And so it’s important for my reputation to stay in tact – always. I really shouldn’t be posting so many photos of myself with my white guy friends on Facebook – because that can give conceivable suitors the wrong idea. Those photos of my friends and I holding our beers should probably come off of Instagram – potential eligible bachelors don’t need to know that I drink. I’m twenty-six and I’m of marriageable age, so I need to portray that with wholesome images of myself. Which is why that photo of Adam and I had to hurriedly be removed from the Internet – because heaven forbid someone eligible sees it and gets the wrong idea.
Back then, women were taught to be calm and collected so that when meeting people, they appear mature. Now, we’re taught to appear calm and collected on our social media platforms, so that when being stalked, we appear mature. Back then, women were taught to be polite when first meeting the man they were being introduced to.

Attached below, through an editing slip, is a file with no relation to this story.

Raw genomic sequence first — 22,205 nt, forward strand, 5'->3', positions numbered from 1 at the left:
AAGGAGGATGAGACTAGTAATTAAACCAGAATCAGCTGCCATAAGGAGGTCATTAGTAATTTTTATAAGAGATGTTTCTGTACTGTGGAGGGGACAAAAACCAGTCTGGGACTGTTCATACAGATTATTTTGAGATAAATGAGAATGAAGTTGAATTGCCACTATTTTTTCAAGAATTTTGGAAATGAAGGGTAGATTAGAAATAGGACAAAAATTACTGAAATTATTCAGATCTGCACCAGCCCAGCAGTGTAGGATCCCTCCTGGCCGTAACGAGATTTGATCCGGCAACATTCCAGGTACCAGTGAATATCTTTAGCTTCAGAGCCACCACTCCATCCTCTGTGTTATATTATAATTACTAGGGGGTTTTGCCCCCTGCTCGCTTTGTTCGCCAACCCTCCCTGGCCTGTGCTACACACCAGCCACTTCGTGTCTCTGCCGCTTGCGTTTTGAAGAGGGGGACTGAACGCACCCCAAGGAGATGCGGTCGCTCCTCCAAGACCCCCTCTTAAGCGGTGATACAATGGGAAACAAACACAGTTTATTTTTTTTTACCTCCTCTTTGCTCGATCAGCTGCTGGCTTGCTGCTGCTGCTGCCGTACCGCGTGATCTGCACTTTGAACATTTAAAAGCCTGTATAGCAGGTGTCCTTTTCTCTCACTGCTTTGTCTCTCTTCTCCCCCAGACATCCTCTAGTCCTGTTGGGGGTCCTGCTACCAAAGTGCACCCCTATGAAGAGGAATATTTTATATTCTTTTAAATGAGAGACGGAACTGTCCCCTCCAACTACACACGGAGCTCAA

Now, we’re taught to appear polite on the internet so that men actually want to be introduced to us.
My parents met three times before agreeing to marry each other. My mother was living in England and my father was trying to make something of himself in Southern California. They met, and then exchanged letters for a few months before my dad drew out two stick figures at the end of one of his letters: one stick figure was standing up, and the other was down on one knee. And that’s how my dad proposed to my mom. My mother was twenty-two when she got married. She didn’t argue with her widowed mother, she didn’t try to rebel; she went down the path that was hoped for her.